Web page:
The major storm system that brought flash flooding and a record-breaking blizzard is moving east Sunday morning. The storm will bring another round of severe weather for nearly the entire Southeast -- including several tornadoes -- and will spread more snow and ice from Minnesota to Maine through Monday.
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Additionally, very heavy rain is heading to the Northeast for Monday morning when flooding is possible.
So far there have been 18 reported tornadoes in five states across the South since the outbreak began. There have been over 290 reports of severe weather from Texas to Wisconsin to Alabama.
Heavy snow is still falling Sunday morning across parts of the upper Midwest with 1 to 2 inch per hour snowfall accumulation being reported. An icy mix is now extending across Michigan and into parts of New England. An ice storm warning has been issued for western New York state.
In the South, a tornado watch remains in effect for parts of Florida, southern Georgia and southwest Alabama Sunday morning as a line of storm moves through that region. Very heavy rain is falling with this line of storms, including rainfall rates up to 3 inches per hour. The radar is estimating that 7 to 10 inches of rain has fallen near Mobile, Alabama. Therefore, the flood risk continues this morning along parts of the Gulf Coast.
While the storms are losing their intensity, they will strengthen later Sunday as they head toward the Southeast coast. Storms are expected to be widespread from Florida to Virginia. A slight risk for severe weather has been issued from Miami to Roanoke, Virginia, with the threat being damaging winds, large hail and a few tornadoes.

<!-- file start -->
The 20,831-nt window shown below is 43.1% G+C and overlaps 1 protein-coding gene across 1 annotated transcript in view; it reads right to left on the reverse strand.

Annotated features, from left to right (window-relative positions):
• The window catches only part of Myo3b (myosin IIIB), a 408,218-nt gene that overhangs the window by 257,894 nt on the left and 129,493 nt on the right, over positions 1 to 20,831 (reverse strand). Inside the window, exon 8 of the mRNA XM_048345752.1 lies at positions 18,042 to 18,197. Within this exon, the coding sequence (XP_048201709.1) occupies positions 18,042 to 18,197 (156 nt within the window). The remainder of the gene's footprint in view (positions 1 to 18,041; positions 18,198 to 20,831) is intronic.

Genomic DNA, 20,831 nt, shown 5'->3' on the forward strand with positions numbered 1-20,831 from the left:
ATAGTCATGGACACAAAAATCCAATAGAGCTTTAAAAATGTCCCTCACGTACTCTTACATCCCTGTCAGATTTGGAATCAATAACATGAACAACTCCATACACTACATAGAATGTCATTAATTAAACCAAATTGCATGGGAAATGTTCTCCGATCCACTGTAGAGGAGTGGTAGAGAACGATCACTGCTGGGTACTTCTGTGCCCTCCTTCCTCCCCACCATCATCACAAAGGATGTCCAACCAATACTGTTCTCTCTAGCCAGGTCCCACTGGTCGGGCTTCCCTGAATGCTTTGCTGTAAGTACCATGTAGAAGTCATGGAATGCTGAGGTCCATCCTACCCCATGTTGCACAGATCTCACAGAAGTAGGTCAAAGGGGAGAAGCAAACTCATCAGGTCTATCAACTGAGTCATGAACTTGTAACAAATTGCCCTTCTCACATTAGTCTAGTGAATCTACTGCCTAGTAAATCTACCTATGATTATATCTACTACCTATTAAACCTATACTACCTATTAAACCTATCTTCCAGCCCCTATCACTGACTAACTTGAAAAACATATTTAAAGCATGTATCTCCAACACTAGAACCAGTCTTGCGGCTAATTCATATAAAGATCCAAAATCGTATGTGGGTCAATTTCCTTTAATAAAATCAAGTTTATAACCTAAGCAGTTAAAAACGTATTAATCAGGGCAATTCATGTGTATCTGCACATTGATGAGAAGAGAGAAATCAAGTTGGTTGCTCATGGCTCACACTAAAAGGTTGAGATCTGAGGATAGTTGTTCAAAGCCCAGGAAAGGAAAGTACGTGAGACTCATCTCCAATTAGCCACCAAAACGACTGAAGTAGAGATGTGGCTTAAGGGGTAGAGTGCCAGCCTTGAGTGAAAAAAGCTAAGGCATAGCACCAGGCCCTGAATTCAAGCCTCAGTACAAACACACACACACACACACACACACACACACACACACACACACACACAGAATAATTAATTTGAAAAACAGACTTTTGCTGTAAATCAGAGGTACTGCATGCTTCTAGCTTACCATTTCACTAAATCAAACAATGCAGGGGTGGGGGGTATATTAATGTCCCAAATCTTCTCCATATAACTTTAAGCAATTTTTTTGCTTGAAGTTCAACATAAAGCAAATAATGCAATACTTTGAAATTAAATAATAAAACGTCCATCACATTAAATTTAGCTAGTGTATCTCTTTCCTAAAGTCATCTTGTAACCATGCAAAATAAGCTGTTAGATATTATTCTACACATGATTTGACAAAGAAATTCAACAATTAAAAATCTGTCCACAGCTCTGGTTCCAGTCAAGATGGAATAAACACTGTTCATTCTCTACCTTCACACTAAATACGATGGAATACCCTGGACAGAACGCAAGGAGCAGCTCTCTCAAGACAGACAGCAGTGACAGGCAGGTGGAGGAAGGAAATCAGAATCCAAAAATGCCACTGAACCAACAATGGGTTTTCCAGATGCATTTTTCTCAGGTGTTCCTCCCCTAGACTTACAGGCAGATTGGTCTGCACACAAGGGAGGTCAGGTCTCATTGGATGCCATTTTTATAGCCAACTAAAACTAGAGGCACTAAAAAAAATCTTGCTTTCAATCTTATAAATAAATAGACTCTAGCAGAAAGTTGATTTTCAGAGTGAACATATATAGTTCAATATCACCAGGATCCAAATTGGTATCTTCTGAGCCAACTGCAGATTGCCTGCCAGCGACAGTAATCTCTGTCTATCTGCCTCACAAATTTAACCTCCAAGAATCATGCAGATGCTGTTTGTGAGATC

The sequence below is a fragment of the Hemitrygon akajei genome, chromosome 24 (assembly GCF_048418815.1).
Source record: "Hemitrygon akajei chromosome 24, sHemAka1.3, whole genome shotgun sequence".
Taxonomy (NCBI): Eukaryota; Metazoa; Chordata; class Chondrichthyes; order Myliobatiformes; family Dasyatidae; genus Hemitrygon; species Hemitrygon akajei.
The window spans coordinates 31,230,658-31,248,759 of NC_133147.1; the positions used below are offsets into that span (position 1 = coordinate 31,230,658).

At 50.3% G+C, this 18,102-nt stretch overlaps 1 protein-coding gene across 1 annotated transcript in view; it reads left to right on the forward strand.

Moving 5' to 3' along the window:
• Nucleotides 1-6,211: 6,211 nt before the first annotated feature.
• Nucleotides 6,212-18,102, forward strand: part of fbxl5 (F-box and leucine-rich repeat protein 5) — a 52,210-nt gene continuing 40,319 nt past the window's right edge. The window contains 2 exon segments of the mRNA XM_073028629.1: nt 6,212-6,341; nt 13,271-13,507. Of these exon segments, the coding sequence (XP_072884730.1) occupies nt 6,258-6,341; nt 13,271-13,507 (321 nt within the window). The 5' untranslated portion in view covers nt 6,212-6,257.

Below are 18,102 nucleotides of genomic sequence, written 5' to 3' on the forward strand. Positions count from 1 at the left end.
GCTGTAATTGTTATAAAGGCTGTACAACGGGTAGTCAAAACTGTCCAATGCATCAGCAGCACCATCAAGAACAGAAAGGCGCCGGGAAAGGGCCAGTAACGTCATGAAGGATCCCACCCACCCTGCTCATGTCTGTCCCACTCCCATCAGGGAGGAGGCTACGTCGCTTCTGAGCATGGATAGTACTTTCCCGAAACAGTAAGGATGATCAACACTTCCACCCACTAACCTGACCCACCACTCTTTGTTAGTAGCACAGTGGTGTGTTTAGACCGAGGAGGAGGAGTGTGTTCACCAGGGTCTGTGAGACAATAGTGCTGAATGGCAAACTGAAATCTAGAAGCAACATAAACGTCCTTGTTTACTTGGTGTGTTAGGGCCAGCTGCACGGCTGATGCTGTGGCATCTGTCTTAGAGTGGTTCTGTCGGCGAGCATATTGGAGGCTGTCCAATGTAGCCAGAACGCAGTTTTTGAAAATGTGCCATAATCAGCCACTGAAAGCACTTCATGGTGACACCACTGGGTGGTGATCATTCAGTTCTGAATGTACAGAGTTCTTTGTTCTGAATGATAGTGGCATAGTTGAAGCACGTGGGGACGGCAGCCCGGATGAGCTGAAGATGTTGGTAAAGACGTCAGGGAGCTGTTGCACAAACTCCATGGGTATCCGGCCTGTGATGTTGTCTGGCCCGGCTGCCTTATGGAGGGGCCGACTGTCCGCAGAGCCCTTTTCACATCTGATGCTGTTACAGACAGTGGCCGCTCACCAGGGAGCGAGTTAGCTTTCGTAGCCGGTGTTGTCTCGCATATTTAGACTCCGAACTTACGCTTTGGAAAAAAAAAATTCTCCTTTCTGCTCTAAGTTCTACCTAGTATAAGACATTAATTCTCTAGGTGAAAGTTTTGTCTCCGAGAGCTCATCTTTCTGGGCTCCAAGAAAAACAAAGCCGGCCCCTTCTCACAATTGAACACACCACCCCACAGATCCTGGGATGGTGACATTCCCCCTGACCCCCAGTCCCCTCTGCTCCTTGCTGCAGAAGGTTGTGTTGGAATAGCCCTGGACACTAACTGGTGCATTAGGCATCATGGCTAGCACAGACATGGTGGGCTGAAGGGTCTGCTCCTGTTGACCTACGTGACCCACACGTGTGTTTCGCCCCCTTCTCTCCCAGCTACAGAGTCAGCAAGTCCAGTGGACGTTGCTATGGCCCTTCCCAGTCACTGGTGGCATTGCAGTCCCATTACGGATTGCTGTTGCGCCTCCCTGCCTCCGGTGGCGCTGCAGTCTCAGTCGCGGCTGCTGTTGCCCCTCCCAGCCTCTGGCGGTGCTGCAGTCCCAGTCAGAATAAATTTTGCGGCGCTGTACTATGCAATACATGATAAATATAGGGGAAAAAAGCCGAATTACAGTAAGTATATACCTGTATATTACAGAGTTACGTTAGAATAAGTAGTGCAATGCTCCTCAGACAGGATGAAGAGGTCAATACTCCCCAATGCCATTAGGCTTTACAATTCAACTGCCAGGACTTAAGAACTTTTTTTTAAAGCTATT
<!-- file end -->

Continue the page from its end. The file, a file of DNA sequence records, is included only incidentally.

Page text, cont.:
The tornado threat is locally enhanced in parts of the interior Carolinas and southern Virginia -- including Charlotte and Winston-Salem. A few tornadoes are likely in this highly populated area of the country and the impacts from severe storms could be notable.
The slow-moving nature of the storms will also re-ignite a flash flood risk across nearly the entire Southeast coast -- with rainfall rates of 1 to 2 inches per hour likely.
Ice, rain in Northeast
Dangerous blizzard conditions caused a travel nightmare in parts of Minnesota, Iowa and Wisconsin on Saturday with multiple counties having to ban travel altogether due to whiteout conditions.
Minnesota State Police reported on Saturday night there had been over 400 crashes, 738 spinouts and 16 jackknifed semis. The snow fell so fast on Saturday that motorists all over the region became stranded due to rapidly accumulating snow. With 13.7 inches of snow in Sioux Falls, it is now the snowiest April day on record, and also has pushed April 2018 into the snowiest April on record.
The storm will move to the east Sunday and Monday spreading snow and ice from Minnesota to Maine. The heaviest snow will move into Wisconsin and Michigan on Sunday.
On Sunday and early Monday, rounds of an icy mix are expected to stretch into parts of the interior Northeast. Sleet and freezing rain are expected from Buffalo to Boston. Travel will be treacherous in upstate New York -- especially near Buffalo and Syracuse -- due to icy roads. Icy roads are expected in parts of New England through Monday morning. Locally, half an inch of ice is expected.
On the warmer side of this system, heavy rain and isolated strong thunderstorms will move over the Appalachians on Sunday and could bring flash flooding from Pittsburgh to Asheville, North Carolina. Then on Monday morning, the heavy rain will hit New York City and Philadelphia. Localized flash flooding is possible. Some isolated gusty thunderstorms will also be possible with a line of storms from Washington, D.C. to New York late Sunday into Monday.
Another temperature drop
After reaching the upper 70s on Saturday and 80s on Friday, the wind chill in New York City on Sunday morning is 40 to 50 degrees colder.
Behind the major storm, temperatures are plummeting in yet another return to winter. Wind chills through much of the central U.S. are in the teens and 20s Sunday morning. The cold air will move to the east with wind chills in the 30s all the way to the Gulf Coast by Monday morning.